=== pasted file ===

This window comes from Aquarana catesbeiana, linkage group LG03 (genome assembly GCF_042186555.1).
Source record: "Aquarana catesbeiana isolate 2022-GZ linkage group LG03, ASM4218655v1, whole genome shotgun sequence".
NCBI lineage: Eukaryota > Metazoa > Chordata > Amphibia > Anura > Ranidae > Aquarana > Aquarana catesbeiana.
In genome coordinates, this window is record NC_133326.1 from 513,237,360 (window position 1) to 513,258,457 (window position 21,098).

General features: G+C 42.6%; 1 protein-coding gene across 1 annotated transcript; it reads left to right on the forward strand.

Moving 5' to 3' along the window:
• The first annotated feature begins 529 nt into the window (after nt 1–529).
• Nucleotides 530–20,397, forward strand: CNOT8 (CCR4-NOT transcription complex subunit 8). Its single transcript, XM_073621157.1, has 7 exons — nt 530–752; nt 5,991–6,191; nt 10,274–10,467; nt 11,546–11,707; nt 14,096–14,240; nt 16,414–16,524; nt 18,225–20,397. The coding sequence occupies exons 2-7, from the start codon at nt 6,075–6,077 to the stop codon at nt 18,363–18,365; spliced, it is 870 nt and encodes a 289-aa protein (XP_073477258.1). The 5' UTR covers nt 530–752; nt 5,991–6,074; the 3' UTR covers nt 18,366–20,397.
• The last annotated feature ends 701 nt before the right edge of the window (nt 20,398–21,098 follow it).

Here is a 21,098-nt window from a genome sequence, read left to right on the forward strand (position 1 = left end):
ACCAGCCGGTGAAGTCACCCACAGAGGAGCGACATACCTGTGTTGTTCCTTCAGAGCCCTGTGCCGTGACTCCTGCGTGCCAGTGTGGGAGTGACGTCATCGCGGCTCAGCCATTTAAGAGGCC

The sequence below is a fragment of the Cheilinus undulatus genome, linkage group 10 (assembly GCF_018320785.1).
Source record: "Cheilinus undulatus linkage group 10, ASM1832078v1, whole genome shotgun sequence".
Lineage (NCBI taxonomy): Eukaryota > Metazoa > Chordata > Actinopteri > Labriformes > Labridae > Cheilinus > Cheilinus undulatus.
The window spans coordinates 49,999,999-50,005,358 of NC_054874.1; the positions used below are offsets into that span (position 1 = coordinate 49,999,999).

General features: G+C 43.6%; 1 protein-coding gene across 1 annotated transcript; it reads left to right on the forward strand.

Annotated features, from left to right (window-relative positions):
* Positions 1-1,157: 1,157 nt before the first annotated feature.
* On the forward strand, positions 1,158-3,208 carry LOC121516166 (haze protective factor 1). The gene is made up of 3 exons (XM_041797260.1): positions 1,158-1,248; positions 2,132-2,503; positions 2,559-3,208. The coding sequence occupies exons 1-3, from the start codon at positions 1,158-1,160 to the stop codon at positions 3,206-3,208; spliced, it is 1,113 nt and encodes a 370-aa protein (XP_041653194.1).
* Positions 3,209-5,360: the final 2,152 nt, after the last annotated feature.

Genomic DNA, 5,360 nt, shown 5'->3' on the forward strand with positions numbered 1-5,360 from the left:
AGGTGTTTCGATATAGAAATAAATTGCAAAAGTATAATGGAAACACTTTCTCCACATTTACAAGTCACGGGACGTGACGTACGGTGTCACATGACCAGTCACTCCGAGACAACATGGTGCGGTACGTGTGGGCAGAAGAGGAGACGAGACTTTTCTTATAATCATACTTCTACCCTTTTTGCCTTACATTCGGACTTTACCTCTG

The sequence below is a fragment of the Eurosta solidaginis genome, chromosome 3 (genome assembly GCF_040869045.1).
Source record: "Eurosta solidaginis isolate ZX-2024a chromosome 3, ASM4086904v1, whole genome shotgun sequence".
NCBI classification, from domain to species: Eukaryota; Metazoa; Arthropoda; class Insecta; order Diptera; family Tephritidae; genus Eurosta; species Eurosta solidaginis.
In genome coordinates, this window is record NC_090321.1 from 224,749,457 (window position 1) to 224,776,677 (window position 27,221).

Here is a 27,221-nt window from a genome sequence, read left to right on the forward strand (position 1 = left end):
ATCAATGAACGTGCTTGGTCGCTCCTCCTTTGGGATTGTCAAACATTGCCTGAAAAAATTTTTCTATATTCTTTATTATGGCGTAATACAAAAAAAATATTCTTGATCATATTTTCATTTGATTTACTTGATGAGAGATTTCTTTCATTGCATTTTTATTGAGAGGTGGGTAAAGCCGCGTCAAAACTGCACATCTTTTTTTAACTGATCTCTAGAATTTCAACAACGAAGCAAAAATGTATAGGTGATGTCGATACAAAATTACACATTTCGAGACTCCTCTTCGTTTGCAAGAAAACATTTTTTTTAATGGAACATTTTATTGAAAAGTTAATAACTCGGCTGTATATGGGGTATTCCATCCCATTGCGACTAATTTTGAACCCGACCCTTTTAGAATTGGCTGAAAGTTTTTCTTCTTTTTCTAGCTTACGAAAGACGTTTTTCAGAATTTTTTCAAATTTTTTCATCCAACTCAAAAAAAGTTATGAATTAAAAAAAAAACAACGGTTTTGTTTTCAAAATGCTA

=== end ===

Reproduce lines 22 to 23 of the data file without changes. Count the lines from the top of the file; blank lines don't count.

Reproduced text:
AGGTGTTTCGATATAGAAATAAATTGCAAAAGTATAATGGAAACACTTTCTCCACATTTACAAGTCACGGGACGTGACGTACGGTGTCACATGACCAGTCACTCCGAGACAACATGGTGCGGTACGTGTGGGCAGAAGAGGAGACGAGACTTTTCTTATAATCATACTTCTACCCTTTTTGCCTTACATTCGGACTTTACCTCTG

The sequence below is a fragment of the Eurosta solidaginis genome, chromosome 3 (genome assembly GCF_040869045.1).